Voiced serious concerns over safety checks for large transport companies: NSW Roads Minister Duncan Gay. Photo: Jonathan Carroll
The head of the new national organisation in charge of regulating large trucks has agreed with concerns raised about the standard of safety auditors after the double fatality in Mona Vale caused by an out-of-control Cootes fuel tanker this month.
Fairfax Media reported on Sunday that safety recommendations made after a similar accident four years ago - in which four people, including two children, died when a fuel tanker rolled and burst into flames on the south coast - have still not been implemented.
NSW Roads Minister Duncan Gay has voiced concerns about the way safety checks are made for large transport companies such as Cootes.
Mr Gay said some trucks that drove through NSW owned by companies such as Cootes were often regulated in other states, where the companies could ''pick and choose'' the private auditors that inspected the vehicles.
Mr Gay wrote to the chairman of the new National Heavy Vehicle Regulator, Bruce Baird, last week, asking him to conduct a review of the way other states signed off on truck maintenance.
On Sunday, Mr Baird said that Mr Gay had ''good reason'' to be concerned.
''I'm sympathetic to his comments,'' said Mr Baird, a former NSW transport minister. ''We are having a teleconference tomorrow with the board. There appears to be some discrepancies between the standards of the various auditors.''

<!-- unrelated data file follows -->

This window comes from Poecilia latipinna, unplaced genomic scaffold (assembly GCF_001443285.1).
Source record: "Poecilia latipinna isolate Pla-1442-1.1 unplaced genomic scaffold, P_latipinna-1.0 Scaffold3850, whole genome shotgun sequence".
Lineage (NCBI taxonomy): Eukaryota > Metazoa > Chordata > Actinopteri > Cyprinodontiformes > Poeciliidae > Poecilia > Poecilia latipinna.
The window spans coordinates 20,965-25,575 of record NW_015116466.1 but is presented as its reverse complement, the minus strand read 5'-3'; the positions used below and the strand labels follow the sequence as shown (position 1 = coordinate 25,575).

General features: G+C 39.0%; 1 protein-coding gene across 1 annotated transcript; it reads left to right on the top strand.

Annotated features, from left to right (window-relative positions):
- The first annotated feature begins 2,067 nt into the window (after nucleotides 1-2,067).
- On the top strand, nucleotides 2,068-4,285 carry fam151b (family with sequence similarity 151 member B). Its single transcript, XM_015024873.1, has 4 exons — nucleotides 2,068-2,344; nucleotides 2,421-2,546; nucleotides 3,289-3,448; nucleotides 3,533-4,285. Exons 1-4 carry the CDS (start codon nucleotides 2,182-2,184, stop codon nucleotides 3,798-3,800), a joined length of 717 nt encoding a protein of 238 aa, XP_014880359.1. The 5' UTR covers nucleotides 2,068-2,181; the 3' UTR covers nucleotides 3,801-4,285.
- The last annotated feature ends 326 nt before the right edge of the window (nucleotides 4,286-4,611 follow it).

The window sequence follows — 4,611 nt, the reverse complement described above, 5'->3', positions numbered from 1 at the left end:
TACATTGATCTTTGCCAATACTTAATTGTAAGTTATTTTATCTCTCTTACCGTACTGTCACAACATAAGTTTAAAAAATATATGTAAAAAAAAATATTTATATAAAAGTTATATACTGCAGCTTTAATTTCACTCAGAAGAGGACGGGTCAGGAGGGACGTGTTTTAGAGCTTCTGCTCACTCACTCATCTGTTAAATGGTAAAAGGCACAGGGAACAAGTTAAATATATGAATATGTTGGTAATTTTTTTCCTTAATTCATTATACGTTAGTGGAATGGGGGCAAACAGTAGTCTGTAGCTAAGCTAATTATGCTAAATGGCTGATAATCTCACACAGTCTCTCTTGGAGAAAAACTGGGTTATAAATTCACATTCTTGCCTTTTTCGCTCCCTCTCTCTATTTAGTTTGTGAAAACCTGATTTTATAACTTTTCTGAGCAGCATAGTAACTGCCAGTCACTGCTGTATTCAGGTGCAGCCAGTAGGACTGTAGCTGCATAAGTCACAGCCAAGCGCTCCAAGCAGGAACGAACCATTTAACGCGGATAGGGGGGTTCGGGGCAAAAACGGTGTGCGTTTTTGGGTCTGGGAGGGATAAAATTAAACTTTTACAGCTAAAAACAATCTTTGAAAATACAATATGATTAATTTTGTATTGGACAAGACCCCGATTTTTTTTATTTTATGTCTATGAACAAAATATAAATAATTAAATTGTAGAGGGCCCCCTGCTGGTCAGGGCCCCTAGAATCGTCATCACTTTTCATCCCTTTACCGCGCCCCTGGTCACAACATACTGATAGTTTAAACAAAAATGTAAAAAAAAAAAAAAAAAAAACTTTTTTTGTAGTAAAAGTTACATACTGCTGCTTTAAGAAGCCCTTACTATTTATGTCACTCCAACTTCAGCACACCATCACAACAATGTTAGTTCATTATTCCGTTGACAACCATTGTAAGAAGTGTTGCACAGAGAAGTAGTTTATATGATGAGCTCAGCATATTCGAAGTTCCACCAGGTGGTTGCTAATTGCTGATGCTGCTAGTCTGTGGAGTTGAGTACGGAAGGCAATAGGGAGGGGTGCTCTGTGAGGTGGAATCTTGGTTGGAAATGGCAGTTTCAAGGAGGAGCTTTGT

The National Heavy Vehicle Regulator was established this year to take over the accreditation scheme for large trucks. But many of the accreditations are still being carried out by state bodies, which have different standards.
Cootes, for instance, which has been issued with 244 defect notices on its fleet since the Mona Vale crash on October 1, registers its vehicles in Victoria, even though many are used to drive in NSW.
On Sunday, Fairfax Media reported that recommendations made by a coroner after a Cootes tanker rolled on the Pacific Highway near Batemans Bay in 2011 - killing the driver and a father and two daughters travelling in another car - had not been acted upon. These recommendations included retrofitting ''stabilisers'' to help prevent trucks from rolling.
A spokeswoman for Mr Gay said: ''This is a company regulated in Victoria, which further highlights our concerns over the national truck accreditation scheme.''